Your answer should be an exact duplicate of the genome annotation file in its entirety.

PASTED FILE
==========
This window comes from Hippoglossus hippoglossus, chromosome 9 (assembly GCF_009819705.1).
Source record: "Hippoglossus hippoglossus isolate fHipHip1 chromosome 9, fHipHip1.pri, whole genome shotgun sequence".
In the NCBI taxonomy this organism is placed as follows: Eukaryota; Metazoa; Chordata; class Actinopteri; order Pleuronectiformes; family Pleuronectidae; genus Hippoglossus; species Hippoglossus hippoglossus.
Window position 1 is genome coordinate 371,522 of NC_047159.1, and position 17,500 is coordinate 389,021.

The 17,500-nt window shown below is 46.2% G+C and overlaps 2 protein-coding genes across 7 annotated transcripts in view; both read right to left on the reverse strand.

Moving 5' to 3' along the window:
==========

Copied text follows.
This window comes from Hippoglossus hippoglossus, chromosome 9 (assembly GCF_009819705.1).
Source record: "Hippoglossus hippoglossus isolate fHipHip1 chromosome 9, fHipHip1.pri, whole genome shotgun sequence".
In the NCBI taxonomy this organism is placed as follows: Eukaryota; Metazoa; Chordata; class Actinopteri; order Pleuronectiformes; family Pleuronectidae; genus Hippoglossus; species Hippoglossus hippoglossus.
Window position 1 is genome coordinate 371,522 of NC_047159.1, and position 17,500 is coordinate 389,021.

The 17,500-nt window shown below is 46.2% G+C and overlaps 2 protein-coding genes across 7 annotated transcripts in view; both read right to left on the reverse strand.

Moving 5' to 3' along the window: